So, in addition to The White Sea Canal book, I embarked on studying Nikolai Pogodin’s 1934 ‘comedy’ play about the reforging of criminals on the White Sea Canal project, The Aristocrats, and the 1936 film version directed by Evgeny Chervyakov, The Convicts, documentaries about the White Sea and Moscow-Volga canal projects, pamphlets by an OGPU (secret police) operative about a youth offender commune, and scholarly texts from the 1930s on reform through labour, including Ida Averbakh’s From Crime to Labour. The latter work, which I initially expected to use only as a secondary source, particularly caught my attention. Part turgid Stalinist tract, part coffee-table book, full of pictures of smiling, reformed prisoners and their artworks – there are over 50 pages of illustrations – it represents the most consistent attempt both to place the idea of reform through labour in a Marxist-Leninist framework, and to persuade and attract the reader. All these works had similar aims: there was a huge effort in the first half of the 1930s to present a positive image of corrective labour camps and popularize the idea of reform through physical work. I don’t think this effort should be viewed simply as a cynical attempt to obscure the horrific aspects of the Gulag. While conditions were already very harsh, this was relatively benign phase in the Gulag’s history, and indeed I think it is wrong to suggest that the authorities at this stage felt they had very much to hide. The change in policy from celebration of hard labour to silence that took place at the start of the Great Terror – when conditions deteriorated markedly and the most lethal branches of the Gulag, such as the camps of Kolyma in Russia’s Far East, were established – shows that the Stalinist regime had a far more reliable way of concealing the reality when that became expedient. Rather, these texts and films should be seen as a genuine attempt to communicate a new approach to penal justice, however partial and idealized the picture they paint.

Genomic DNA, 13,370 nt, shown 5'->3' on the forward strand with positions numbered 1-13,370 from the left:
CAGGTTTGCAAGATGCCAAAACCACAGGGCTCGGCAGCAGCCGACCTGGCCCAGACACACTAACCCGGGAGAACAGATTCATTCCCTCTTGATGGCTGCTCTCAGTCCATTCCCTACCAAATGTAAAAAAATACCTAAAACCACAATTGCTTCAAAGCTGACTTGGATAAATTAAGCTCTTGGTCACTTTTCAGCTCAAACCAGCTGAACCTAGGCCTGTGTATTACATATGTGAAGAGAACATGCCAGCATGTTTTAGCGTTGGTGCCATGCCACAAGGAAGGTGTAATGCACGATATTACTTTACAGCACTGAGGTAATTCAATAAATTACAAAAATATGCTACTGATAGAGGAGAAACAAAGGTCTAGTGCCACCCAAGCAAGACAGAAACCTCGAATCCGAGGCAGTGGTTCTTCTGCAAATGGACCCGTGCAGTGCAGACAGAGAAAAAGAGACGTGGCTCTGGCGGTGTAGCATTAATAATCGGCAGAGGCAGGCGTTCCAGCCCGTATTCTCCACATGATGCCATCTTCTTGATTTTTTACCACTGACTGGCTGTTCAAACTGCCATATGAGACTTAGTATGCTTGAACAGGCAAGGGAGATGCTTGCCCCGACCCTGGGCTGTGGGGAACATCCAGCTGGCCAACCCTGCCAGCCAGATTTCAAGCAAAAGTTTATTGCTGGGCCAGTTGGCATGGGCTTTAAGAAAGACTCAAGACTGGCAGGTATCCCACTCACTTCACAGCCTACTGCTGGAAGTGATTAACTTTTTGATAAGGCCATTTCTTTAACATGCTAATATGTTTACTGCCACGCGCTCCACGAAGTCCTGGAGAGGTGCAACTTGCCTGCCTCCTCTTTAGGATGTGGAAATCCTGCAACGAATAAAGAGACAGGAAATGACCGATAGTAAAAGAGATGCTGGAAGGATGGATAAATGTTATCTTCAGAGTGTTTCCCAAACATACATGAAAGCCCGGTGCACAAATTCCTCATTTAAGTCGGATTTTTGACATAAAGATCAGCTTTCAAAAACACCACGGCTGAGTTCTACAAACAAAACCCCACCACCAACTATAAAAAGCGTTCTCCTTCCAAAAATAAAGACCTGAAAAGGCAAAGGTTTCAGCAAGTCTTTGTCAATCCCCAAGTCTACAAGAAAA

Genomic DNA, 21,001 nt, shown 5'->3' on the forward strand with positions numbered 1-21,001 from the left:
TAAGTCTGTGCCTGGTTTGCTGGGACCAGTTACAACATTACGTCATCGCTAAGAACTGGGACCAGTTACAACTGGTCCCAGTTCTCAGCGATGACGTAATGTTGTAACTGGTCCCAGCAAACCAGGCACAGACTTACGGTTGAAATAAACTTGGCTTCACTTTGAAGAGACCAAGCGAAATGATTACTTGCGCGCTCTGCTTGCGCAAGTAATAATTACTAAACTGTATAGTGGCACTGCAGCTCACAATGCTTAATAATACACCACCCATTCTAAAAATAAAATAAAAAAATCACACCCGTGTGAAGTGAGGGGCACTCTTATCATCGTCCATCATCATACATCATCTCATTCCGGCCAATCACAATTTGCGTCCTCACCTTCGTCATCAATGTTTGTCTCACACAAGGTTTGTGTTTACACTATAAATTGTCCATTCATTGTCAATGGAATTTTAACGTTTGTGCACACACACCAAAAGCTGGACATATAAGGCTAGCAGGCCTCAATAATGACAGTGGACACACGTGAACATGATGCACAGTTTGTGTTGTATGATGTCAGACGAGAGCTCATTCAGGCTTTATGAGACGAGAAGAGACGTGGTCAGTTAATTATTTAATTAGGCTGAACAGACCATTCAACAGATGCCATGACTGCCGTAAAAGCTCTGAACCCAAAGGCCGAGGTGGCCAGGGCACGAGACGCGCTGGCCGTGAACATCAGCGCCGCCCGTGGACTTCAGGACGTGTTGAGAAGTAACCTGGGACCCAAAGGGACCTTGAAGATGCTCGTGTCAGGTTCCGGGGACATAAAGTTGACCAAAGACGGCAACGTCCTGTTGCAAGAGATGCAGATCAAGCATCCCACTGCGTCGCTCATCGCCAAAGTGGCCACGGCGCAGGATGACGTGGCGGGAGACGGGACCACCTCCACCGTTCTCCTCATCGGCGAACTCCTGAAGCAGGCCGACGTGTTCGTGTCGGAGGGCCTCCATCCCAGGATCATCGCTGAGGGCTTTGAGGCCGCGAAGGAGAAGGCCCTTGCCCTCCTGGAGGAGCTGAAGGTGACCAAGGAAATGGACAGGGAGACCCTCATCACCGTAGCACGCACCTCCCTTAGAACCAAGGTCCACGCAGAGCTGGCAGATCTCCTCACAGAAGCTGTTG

Such important ideological work could only be put in the safest of hands, so it’s no surprise to see Gorky, chief architect of Socialist Realism, at the helm of the White Sea Canal book, alongside Leopold Averbakh, formerly head of the Proletarian Writers’ Union, and a high-profile member of the security services, Semyon Firin, director of the White Sea-Baltic corrective labour camp. Ida Averbakh also had impeccable credentials: a prominent jurist in her own right, she was also the niece of the late Bolshevik Yakov Sverdlov, sister of Leopold and wife of the head of OGPU, Genrikh Yagoda (it seems likely in fact that she was responsible for her husband’s rise to power). These backgrounds, as well as the aims of the texts and films, lead one to expect a clear articulation of the socialist basis of the theory of reforging. But beyond the Stalinist jargon and repeated assertions that reforging is socialist, there is little in these works to support that claim. Instead, they use similar strategies to avoid not only depicting the crucial turning points in the transformation of the reforged prisoners, but even reference to the motivating factors, so that the process is divested of both psychological and ideological content. Where a socialist element is apparent, such as the role of the collective, the authors reverse both causality and accepted definitions, so that reforging is distanced from socialism, instead of representing its apex. In my paper for the SSEES Centenary conference, I shall explore some of the strategies these works use that undermine the relationship between reforging and socialism. I will examine some alternative – and seemimgly contradictory – sources for the theory of reforging in pre-revolutionary discourses of prison and exile, and discuss the implications of these for our understanding of the Gulag as the essence of Stalinism, and as a necessary part of the Soviet building of socialism.